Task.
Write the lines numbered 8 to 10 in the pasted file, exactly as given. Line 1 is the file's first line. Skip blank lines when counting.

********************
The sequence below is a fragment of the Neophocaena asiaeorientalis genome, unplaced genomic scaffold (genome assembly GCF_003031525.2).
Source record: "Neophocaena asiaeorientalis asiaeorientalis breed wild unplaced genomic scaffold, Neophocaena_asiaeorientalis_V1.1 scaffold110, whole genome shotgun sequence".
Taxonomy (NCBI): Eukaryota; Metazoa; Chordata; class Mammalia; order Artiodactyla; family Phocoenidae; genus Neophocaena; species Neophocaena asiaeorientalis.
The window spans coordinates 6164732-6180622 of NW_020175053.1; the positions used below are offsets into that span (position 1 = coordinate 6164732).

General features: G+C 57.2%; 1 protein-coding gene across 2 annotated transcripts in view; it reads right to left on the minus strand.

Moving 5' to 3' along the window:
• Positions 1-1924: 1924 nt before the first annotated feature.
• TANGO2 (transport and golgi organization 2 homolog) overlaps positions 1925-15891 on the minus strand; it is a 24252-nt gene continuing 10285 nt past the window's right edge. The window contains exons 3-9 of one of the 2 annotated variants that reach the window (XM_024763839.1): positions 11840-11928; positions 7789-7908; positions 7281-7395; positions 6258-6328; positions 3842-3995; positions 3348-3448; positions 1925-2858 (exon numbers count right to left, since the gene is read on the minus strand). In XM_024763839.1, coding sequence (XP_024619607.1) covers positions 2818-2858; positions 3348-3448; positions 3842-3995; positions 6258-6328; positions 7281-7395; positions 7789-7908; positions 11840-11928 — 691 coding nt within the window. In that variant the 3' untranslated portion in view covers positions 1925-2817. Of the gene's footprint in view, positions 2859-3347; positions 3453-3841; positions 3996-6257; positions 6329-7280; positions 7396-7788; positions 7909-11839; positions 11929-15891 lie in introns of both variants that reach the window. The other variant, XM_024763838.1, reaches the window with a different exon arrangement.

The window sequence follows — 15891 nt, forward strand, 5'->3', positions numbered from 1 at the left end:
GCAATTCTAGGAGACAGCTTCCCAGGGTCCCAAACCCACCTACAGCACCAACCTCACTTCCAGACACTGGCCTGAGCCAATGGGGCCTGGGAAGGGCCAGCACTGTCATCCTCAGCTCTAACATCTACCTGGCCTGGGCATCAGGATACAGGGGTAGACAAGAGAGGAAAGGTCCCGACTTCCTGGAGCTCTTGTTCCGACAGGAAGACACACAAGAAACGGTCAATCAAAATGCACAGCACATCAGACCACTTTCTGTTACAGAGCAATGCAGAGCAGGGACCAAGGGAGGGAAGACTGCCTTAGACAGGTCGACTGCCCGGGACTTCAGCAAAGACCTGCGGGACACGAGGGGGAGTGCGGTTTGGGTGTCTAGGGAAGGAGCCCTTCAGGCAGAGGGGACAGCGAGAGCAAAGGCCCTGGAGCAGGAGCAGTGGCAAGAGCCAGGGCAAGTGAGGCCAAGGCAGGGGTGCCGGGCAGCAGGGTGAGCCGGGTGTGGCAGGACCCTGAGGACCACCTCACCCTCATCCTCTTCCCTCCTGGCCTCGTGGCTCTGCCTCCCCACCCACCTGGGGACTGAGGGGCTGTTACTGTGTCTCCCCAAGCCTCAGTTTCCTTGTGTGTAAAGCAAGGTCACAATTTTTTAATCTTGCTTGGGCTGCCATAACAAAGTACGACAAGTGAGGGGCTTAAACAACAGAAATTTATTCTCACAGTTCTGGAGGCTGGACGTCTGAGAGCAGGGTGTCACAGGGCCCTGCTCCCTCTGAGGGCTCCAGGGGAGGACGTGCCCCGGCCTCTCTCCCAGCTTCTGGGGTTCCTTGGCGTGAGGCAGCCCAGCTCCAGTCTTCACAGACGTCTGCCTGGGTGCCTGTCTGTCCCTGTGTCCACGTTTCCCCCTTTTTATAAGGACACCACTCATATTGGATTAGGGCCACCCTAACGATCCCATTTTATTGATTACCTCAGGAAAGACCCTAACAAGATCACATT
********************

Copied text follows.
• TANGO2 (transport and golgi organization 2 homolog) overlaps positions 1925-15891 on the minus strand; it is a 24252-nt gene continuing 10285 nt past the window's right edge. The window contains exons 3-9 of one of the 2 annotated variants that reach the window (XM_024763839.1): positions 11840-11928; positions 7789-7908; positions 7281-7395; positions 6258-6328; positions 3842-3995; positions 3348-3448; positions 1925-2858 (exon numbers count right to left, since the gene is read on the minus strand). In XM_024763839.1, coding sequence (XP_024619607.1) covers positions 2818-2858; positions 3348-3448; positions 3842-3995; positions 6258-6328; positions 7281-7395; positions 7789-7908; positions 11840-11928 — 691 coding nt within the window. In that variant the 3' untranslated portion in view covers positions 1925-2817. Of the gene's footprint in view, positions 2859-3347; positions 3453-3841; positions 3996-6257; positions 6329-7280; positions 7396-7788; positions 7909-11839; positions 11929-15891 lie in introns of both variants that reach the window. The other variant, XM_024763838.1, reaches the window with a different exon arrangement.

The window sequence follows — 15891 nt, forward strand, 5'->3', positions numbered from 1 at the left end:
GCAATTCTAGGAGACAGCTTCCCAGGGTCCCAAACCCACCTACAGCACCAACCTCACTTCCAGACACTGGCCTGAGCCAATGGGGCCTGGGAAGGGCCAGCACTGTCATCCTCAGCTCTAACATCTACCTGGCCTGGGCATCAGGATACAGGGGTAGACAAGAGAGGAAAGGTCCCGACTTCCTGGAGCTCTTGTTCCGACAGGAAGACACACAAGAAACGGTCAATCAAAATGCACAGCACATCAGACCACTTTCTGTTACAGAGCAATGCAGAGCAGGGACCAAGGGAGGGAAGACTGCCTTAGACAGGTCGACTGCCCGGGACTTCAGCAAAGACCTGCGGGACACGAGGGGGAGTGCGGTTTGGGTGTCTAGGGAAGGAGCCCTTCAGGCAGAGGGGACAGCGAGAGCAAAGGCCCTGGAGCAGGAGCAGTGGCAAGAGCCAGGGCAAGTGAGGCCAAGGCAGGGGTGCCGGGCAGCAGGGTGAGCCGGGTGTGGCAGGACCCTGAGGACCACCTCACCCTCATCCTCTTCCCTCCTGGCCTCGTGGCTCTGCCTCCCCACCCACCTGGGGACTGAGGGGCTGTTACTGTGTCTCCCCAAGCCTCAGTTTCCTTGTGTGTAAAGCAAGGTCACAATTTTTTAATCTTGCTTGGGCTGCCATAACAAAGTACGACAAGTGAGGGGCTTAAACAACAGAAATTTATTCTCACAGTTCTGGAGGCTGGACGTCTGAGAGCAGGGTGTCACAGGGCCCTGCTCCCTCTGAGGGCTCCAGGGGAGGACGTGCCCCGGCCTCTCTCCCAGCTTCTGGGGTTCCTTGGCGTGAGGCAGCCCAGCTCCAGTCTTCACAGACGTCTGCCTGGGTGCCTGTCTGTCCCTGTGTCCACGTTTCCCCCTTTTTATAAGGACACCACTCATATTGGATTAGGGCCACCCTAACGATCCCATTTTATTGATTACCTCAGGAAAGACCCTAACAAGATCACATT